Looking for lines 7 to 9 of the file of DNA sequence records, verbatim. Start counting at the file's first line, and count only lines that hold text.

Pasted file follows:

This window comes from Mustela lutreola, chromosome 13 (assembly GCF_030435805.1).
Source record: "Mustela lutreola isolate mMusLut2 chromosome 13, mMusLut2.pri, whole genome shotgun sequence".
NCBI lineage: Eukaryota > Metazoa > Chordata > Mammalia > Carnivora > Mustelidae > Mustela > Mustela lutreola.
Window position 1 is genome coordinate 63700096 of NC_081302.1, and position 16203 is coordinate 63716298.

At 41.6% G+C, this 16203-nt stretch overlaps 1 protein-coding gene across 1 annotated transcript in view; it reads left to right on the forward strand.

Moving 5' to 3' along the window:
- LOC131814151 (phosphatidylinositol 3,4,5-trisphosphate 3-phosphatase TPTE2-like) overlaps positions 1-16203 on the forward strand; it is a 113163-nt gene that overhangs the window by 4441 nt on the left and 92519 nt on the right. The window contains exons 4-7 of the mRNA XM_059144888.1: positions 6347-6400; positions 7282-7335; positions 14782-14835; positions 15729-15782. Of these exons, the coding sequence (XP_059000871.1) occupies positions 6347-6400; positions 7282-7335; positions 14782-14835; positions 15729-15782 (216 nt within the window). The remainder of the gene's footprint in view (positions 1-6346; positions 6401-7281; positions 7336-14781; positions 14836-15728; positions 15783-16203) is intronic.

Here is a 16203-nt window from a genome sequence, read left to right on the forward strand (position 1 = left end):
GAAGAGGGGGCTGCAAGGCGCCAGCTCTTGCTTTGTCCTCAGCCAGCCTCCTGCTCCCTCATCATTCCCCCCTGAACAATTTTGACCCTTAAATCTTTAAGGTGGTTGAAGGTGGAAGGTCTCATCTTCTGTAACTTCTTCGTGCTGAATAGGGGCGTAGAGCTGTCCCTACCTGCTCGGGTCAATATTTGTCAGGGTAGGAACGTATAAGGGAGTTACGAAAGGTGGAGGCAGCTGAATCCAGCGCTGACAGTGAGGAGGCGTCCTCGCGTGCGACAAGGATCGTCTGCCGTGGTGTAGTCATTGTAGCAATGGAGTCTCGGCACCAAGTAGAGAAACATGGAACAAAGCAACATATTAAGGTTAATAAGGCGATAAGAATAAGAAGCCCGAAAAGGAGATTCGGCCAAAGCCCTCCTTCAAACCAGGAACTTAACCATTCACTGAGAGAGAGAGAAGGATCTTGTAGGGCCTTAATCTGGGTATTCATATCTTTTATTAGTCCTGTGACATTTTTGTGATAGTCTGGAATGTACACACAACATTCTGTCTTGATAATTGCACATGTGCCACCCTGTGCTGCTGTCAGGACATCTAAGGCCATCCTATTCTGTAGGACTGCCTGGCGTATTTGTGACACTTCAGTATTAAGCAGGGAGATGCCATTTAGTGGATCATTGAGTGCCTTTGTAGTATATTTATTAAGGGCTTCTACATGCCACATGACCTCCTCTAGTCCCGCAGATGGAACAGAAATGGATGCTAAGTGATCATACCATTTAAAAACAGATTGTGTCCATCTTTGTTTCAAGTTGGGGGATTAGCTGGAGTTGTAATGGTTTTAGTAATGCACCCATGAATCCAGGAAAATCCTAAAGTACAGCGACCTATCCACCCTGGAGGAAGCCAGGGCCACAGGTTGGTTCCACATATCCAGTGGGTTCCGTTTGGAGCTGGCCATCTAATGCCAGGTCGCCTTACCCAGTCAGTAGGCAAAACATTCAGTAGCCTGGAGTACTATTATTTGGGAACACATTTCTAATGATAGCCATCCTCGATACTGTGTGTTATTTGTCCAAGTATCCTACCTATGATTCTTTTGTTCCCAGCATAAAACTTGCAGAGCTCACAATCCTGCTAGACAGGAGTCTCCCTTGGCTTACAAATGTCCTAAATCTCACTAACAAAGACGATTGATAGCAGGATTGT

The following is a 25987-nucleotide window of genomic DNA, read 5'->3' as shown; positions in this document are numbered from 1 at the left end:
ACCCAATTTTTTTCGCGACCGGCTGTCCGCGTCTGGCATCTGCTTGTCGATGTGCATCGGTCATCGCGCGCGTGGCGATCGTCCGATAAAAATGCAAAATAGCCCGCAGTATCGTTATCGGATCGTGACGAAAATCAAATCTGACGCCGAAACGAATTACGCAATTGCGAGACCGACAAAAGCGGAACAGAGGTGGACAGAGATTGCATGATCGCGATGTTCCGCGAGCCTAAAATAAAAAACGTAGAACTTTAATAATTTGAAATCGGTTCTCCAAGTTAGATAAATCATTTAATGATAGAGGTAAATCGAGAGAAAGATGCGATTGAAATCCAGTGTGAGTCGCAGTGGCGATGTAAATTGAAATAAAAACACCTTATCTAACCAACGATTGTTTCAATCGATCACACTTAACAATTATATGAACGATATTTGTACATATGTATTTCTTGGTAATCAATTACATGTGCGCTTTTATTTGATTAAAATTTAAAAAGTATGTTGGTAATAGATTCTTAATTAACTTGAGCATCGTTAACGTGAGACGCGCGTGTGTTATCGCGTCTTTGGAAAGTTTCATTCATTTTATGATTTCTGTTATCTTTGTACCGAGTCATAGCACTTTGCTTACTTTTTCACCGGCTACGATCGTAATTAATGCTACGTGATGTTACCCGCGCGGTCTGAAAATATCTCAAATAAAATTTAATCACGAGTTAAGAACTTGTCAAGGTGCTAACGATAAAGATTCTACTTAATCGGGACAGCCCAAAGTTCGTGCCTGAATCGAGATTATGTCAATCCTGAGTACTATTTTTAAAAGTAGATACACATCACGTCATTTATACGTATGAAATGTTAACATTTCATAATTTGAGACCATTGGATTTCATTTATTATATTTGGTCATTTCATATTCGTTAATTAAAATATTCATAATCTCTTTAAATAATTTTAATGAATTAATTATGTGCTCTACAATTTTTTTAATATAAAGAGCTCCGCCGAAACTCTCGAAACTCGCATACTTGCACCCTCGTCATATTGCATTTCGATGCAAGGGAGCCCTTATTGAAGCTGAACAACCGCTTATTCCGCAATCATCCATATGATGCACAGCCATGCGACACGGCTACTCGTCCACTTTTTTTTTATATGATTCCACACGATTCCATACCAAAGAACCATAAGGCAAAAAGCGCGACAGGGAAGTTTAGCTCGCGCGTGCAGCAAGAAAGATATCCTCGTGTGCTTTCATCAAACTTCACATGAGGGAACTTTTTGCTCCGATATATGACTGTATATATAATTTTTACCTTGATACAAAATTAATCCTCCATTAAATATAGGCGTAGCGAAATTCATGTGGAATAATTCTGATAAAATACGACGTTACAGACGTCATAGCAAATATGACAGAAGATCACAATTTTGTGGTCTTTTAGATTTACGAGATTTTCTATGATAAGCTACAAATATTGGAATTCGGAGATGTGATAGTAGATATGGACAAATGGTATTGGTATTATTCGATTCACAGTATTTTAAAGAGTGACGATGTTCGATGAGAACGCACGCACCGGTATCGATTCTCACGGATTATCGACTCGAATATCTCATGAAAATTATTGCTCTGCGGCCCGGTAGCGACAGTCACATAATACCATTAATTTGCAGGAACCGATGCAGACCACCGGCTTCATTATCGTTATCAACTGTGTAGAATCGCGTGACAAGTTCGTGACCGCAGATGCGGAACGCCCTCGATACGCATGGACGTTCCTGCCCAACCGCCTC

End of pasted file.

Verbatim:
- LOC131814151 (phosphatidylinositol 3,4,5-trisphosphate 3-phosphatase TPTE2-like) overlaps positions 1-16203 on the forward strand; it is a 113163-nt gene that overhangs the window by 4441 nt on the left and 92519 nt on the right. The window contains exons 4-7 of the mRNA XM_059144888.1: positions 6347-6400; positions 7282-7335; positions 14782-14835; positions 15729-15782. Of these exons, the coding sequence (XP_059000871.1) occupies positions 6347-6400; positions 7282-7335; positions 14782-14835; positions 15729-15782 (216 nt within the window). The remainder of the gene's footprint in view (positions 1-6346; positions 6401-7281; positions 7336-14781; positions 14836-15728; positions 15783-16203) is intronic.

Here is a 16203-nt window from a genome sequence, read left to right on the forward strand (position 1 = left end):
GAAGAGGGGGCTGCAAGGCGCCAGCTCTTGCTTTGTCCTCAGCCAGCCTCCTGCTCCCTCATCATTCCCCCCTGAACAATTTTGACCCTTAAATCTTTAAGGTGGTTGAAGGTGGAAGGTCTCATCTTCTGTAACTTCTTCGTGCTGAATAGGGGCGTAGAGCTGTCCCTACCTGCTCGGGTCAATATTTGTCAGGGTAGGAACGTATAAGGGAGTTACGAAAGGTGGAGGCAGCTGAATCCAGCGCTGACAGTGAGGAGGCGTCCTCGCGTGCGACAAGGATCGTCTGCCGTGGTGTAGTCATTGTAGCAATGGAGTCTCGGCACCAAGTAGAGAAACATGGAACAAAGCAACATATTAAGGTTAATAAGGCGATAAGAATAAGAAGCCCGAAAAGGAGATTCGGCCAAAGCCCTCCTTCAAACCAGGAACTTAACCATTCACTGAGAGAGAGAGAAGGATCTTGTAGGGCCTTAATCTGGGTATTCATATCTTTTATTAGTCCTGTGACATTTTTGTGATAGTCTGGAATGTACACACAACATTCTGTCTTGATAATTGCACATGTGCCACCCTGTGCTGCTGTCAGGACATCTAAGGCCATCCTATTCTGTAGGACTGCCTGGCGTATTTGTGACACTTCAGTATTAAGCAGGGAGATGCCATTTAGTGGATCATTGAGTGCCTTTGTAGTATATTTATTAAGGGCTTCTACATGCCACATGACCTCCTCTAGTCCCGCAGATGGAACAGAAATGGATGCTAAGTGATCATACCATTTAAAAACAGATTGTGTCCATCTTTGTTTCAAGTTGGGGGATTAGCTGGAGTTGTAATGGTTTTAGTAATGCACCCATGAATCCAGGAAAATCCTAAAGTACAGCGACCTATCCACCCTGGAGGAAGCCAGGGCCACAGGTTGGTTCCACATATCCAGTGGGTTCCGTTTGGAGCTGGCCATCTAATGCCAGGTCGCCTTACCCAGTCAGTAGGCAAAACATTCAGTAGCCTGGAGTACTATTATTTGGGAACACATTTCTAATGATAGCCATCCTCGATACTGTGTGTTATTTGTCCAAGTATCCTACCTATGATTCTTTTGTTCCCAGCATAAAACTTGCAGAGCTCACAATCCTGCTAGACAGGAGTCTCCCTTGGCTTACAAATGTCCTAAATCTCACTAACAAAGACGATTGATAGCAGGATTGT